I say that this was unintentional, when the whole truth is; I wanted this idea which we have discussed, communicated in the photo but did not fully see the environment which was to be captured.

My focus is texture. Using this post and its previous counter-part as an example you can use the very same principles to bring other elements into your photos! Have fun with it and the learning process. Remember: mistakes are a sign of improvement! Learning to walk means a possibility of falling, but getting up again to carry on is the vital attitude for success!

Location, Location, Location!

We photographers are able to express ourselves in ways that not many people do. This is not a bad thing, but rather means that we complete a part of communication by still images which otherwise would be non-existent or at the very least different.

Since we find pleasure in communicating through imagery, we desire to learn, grow and become better communicators through our images. Here is something to consider as we learn and grow.

Texture:

I chose my locations mostly by the textures they contain. Personally, I find that too many textures or a texture out of place can throw off the focus of a picture. Thus, when I choose a location (let’s say a train station, since it has a great many textures) I want the person looking at the photo to feel the refreshing cool breeze as they wait on the platform and the rumble of the train as it comes and goes.

Now that I know what I can work on (texture) and how to capture it’s story in a still image, I can begin bring texture into my work as an added element on other photo shoots!

Stay tuned for Friday’s post on using texture as an added photo element.

Rough Start…Smooth Finish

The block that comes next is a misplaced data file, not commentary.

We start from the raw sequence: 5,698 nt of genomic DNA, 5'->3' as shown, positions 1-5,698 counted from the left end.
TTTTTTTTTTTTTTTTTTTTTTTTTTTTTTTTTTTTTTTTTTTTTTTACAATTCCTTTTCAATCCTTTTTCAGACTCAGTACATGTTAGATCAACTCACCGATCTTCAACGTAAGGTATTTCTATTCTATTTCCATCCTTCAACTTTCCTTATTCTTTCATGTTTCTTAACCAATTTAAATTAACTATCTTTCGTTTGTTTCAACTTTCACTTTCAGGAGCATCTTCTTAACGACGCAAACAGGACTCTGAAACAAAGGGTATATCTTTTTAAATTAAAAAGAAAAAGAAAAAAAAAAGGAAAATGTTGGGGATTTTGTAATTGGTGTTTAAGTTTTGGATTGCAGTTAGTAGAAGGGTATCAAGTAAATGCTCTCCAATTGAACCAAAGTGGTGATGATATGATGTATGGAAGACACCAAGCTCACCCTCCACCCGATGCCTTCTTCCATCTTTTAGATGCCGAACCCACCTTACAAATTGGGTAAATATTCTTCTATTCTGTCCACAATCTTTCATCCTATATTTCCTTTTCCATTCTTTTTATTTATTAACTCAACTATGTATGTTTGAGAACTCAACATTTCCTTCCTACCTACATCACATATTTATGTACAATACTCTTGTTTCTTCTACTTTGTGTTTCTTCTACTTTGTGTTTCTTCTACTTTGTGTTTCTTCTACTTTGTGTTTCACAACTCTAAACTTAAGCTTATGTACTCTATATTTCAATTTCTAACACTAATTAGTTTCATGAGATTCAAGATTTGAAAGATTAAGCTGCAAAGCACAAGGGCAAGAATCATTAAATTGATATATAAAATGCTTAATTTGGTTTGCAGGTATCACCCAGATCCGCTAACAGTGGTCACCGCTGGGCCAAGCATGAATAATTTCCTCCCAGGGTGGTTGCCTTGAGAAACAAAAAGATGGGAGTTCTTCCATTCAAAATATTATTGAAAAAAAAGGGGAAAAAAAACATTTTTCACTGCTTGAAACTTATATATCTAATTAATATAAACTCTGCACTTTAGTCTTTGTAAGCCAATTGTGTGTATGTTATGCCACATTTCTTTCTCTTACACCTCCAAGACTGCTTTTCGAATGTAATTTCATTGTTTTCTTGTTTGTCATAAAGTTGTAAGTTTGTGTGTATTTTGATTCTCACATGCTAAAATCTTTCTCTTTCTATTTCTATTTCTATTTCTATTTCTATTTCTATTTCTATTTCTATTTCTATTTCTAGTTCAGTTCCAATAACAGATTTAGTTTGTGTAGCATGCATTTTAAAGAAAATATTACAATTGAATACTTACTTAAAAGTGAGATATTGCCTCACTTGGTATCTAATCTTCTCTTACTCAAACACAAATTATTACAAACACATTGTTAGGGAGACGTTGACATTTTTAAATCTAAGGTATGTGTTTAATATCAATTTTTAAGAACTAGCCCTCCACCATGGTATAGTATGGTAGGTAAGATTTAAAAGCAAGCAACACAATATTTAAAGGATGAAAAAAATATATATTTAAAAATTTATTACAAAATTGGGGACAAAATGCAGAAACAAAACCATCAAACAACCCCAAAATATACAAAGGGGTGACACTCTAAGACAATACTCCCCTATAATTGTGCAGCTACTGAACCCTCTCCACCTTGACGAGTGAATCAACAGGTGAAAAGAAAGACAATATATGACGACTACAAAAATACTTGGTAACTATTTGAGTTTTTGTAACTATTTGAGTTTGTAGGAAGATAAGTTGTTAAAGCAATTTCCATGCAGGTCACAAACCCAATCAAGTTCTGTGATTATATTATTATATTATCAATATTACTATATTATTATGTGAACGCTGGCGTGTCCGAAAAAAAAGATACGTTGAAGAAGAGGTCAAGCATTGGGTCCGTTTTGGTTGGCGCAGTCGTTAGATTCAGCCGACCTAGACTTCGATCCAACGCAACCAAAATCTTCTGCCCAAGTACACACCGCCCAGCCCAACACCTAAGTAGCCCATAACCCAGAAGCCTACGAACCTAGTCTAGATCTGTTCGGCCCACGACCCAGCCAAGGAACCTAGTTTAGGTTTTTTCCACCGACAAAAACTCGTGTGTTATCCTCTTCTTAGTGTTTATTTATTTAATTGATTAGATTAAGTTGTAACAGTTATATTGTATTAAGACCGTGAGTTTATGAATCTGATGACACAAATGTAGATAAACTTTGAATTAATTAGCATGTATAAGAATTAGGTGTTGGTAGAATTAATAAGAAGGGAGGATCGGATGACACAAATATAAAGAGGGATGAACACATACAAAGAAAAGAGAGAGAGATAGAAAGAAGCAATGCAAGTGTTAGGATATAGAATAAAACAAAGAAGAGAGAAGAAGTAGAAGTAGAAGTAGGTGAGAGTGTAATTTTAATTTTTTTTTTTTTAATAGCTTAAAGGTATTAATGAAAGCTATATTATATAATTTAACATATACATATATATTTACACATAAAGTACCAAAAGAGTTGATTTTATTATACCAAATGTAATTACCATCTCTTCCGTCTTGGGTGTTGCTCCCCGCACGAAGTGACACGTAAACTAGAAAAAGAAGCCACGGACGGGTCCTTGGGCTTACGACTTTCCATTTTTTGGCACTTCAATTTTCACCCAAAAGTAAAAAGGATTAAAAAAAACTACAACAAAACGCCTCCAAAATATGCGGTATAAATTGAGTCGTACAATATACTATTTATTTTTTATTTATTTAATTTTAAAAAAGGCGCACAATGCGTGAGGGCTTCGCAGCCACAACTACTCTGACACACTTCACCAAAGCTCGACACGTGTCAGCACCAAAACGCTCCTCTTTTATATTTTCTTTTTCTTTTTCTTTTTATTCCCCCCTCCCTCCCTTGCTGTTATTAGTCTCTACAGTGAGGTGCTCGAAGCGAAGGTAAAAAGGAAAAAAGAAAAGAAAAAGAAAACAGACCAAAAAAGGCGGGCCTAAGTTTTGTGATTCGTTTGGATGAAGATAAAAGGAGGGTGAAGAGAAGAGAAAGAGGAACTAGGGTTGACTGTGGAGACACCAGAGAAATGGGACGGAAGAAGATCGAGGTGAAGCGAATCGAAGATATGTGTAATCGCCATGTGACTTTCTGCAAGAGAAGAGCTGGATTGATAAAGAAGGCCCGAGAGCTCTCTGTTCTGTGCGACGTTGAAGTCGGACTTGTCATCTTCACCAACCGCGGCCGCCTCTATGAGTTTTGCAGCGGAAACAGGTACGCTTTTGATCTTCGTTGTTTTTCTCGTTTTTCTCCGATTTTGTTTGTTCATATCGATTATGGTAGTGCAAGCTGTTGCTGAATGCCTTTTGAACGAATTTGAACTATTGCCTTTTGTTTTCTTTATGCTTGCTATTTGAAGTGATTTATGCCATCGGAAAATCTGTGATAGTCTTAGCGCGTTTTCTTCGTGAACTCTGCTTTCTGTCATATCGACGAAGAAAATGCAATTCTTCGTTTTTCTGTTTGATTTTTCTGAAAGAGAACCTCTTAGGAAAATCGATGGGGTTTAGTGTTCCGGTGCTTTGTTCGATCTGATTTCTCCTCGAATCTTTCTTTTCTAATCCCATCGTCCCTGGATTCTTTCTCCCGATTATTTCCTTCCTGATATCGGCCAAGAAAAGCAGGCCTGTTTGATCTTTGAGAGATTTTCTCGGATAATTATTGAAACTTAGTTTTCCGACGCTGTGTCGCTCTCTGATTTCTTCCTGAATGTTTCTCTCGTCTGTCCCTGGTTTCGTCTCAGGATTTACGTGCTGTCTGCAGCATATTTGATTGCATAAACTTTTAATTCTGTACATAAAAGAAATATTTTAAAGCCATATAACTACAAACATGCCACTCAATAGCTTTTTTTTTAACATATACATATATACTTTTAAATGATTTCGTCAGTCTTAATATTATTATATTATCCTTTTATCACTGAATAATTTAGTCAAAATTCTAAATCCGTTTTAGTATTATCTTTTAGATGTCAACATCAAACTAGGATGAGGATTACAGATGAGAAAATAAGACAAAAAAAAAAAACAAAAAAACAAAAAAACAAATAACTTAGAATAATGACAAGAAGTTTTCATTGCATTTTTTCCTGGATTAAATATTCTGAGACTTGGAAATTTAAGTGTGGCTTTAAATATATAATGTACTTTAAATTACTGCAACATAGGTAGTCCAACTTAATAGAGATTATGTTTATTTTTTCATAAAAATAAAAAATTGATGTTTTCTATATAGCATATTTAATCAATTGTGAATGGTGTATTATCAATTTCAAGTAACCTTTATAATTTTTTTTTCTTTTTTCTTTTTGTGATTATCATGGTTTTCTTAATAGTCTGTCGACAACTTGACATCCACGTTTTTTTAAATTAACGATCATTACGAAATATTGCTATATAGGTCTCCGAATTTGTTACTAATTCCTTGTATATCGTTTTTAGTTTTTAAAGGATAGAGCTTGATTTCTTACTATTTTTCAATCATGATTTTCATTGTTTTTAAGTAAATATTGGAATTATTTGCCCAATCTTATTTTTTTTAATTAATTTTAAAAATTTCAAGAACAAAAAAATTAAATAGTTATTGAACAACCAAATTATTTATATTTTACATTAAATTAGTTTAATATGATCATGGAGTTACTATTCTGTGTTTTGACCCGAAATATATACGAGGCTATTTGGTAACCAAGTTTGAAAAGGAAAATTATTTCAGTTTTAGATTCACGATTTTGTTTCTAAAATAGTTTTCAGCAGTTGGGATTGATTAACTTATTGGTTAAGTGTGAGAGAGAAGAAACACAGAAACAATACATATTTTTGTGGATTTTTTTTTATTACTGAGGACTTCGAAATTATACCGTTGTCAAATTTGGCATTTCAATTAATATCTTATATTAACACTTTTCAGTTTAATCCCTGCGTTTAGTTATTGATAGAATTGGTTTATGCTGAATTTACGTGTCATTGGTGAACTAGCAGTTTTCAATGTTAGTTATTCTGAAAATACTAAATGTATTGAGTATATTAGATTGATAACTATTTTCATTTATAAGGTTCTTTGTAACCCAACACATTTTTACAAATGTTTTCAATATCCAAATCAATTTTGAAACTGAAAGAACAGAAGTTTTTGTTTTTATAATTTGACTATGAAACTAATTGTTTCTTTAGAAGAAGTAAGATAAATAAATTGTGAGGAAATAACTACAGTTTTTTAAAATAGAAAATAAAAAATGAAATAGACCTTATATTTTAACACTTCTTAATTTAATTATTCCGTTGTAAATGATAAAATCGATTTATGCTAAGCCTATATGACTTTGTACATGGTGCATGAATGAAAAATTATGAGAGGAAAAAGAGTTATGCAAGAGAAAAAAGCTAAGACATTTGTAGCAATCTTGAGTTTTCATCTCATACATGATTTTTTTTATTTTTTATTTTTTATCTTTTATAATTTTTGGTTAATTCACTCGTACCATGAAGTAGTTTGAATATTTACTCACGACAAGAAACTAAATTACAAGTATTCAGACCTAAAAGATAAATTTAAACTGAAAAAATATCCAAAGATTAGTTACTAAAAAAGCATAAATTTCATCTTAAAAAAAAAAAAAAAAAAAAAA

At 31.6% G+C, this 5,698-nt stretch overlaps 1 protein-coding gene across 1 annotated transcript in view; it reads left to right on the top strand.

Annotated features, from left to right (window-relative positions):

It take a lot of things in co-ordination to bring anything from “good” to “wonderful”.

Images that speak a thousand words, take quite an eye to create or a lot of study, research, patience, experience and knowledge. An artist makes each piece of art with a specific purpose, for an intended group of people, to make a specific statement.

For instance; a writer puts in order┬áhis thoughts so as to make a concise point, adding attention grabbing action, descriptive words (to cultivate the reader’s imagination) and a strong story line that answers the questions it creates as well as the anticipated questions of the reader.

A photographer is required to frame the subject of the work so as to draw it out and give it interest. Take a look at how other great artists use the extra space in their works by adding interest with supporting visual aid.

I love texture! I will use a macro lens so often that when I raise my camera to shoot a bird flying over head only to find that I have forgotten what type of lens I am using. Then I catch myself, “What am I thinking? I cannot shoot a bird flying high overhead with a 35mm!” The problem is, I was not thinking!

Notice the use of the rough brick texture to emphasize the soft flowers.

Texture is something that requires the sensory use of touch, a close-up view, hearing or all of the above to notice the differences in the surface. Macro lenses, in a word, are designed to focus at a closer range than wide-angle, tele-photo and tilt-shift lenses. Therefore the macro lens is the champion of lenses when you desire to explore the microscopic worlds within flowers and underneath rocks!

Photography is the artistic expression of how one person (the photographer) sees the world around them. Therefore my body of work displays my interests, unique/creative perspectives, capabilities and even what I believe. Perhaps “just getting by” is not enough to get me out of the “creative slump”, but learning something in the process will add to me as a person and artist.

Take a look at your work and consider “What element would you bring into an image that will raise its value?”